McConnell said Monday that the withdrawal of troops would not help the U.S.’s long-term interest in the region.
Senate Majority Leader Mitch McConnell said Monday that he was “gravely concerned” about the U.S. response to the escalating conflict in Syria.
In a statement, McConnell pledged to work toward avoiding “a strategic calamity” when the Senate returns this week and warned that Turkey’s latest attacks on Kurdish allies in Syria was hurting progress in the fight against the Islamic State.
McConnell’s remarks come after President Donald Trump decided to withdraw U.S. forces from northern Syria — a move that has prompted bipartisan backlash.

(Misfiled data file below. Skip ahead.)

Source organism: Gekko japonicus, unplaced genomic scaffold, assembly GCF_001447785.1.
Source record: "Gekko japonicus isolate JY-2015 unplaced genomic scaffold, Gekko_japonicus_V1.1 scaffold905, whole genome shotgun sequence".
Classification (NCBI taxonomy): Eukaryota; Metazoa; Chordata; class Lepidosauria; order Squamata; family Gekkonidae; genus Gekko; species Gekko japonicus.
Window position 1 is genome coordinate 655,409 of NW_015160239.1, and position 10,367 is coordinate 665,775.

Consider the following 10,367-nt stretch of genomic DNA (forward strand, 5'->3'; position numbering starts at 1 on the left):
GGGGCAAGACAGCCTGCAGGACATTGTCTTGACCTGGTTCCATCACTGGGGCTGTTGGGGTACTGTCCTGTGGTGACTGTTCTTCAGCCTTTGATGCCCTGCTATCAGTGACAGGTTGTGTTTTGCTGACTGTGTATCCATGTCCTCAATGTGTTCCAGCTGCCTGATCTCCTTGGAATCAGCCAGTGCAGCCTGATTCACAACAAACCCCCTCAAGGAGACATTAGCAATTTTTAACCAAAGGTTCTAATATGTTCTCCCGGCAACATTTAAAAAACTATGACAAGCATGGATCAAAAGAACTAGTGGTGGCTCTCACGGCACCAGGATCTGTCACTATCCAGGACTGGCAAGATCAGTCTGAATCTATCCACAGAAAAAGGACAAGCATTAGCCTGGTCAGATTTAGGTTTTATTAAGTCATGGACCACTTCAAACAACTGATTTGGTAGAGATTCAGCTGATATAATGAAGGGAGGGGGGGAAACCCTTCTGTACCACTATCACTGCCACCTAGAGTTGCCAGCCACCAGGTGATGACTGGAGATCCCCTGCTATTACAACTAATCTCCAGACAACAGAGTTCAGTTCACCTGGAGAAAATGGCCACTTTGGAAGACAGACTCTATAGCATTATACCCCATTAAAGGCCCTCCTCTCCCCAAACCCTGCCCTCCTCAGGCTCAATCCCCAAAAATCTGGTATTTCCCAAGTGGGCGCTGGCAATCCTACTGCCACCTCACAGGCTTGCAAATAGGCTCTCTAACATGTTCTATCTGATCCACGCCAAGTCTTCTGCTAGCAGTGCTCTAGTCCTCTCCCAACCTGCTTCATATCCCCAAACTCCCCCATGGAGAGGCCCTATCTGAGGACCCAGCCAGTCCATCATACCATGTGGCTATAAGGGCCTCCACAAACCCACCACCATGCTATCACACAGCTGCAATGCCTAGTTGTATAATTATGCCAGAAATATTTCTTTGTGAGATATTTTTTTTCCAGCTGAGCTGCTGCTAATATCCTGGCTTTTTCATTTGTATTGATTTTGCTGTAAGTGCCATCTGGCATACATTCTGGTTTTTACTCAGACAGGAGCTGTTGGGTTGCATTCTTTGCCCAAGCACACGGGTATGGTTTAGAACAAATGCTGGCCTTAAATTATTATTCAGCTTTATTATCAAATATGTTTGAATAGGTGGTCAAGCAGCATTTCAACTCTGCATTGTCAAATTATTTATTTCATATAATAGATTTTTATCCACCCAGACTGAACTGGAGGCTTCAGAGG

“Abandoning this fight now and withdrawing U.S. forces from Syria would re-create the very conditions that we have worked hard to destroy and invite the resurgence of ISIS,” McConnell said. “And such a withdrawal would also create a broader power vacuum in Syria that will be exploited by Iran and Russia, a catastrophic outcome for the United States’ strategic interests.”
Following Trump’s announcement to withdraw U.S. troops from the region, Turkey went into northeastern Syria, a Kurdish-occupied region.
McConnell, who did not mention Trump by name, said Monday that the withdrawal of troops would not help the U.S.’s long-term interest in the region. He reiterated that earlier this year a bipartisan supermajority of senators supported legislation warning against the early withdrawal of U.S. troops from Syria and Afghanistan.
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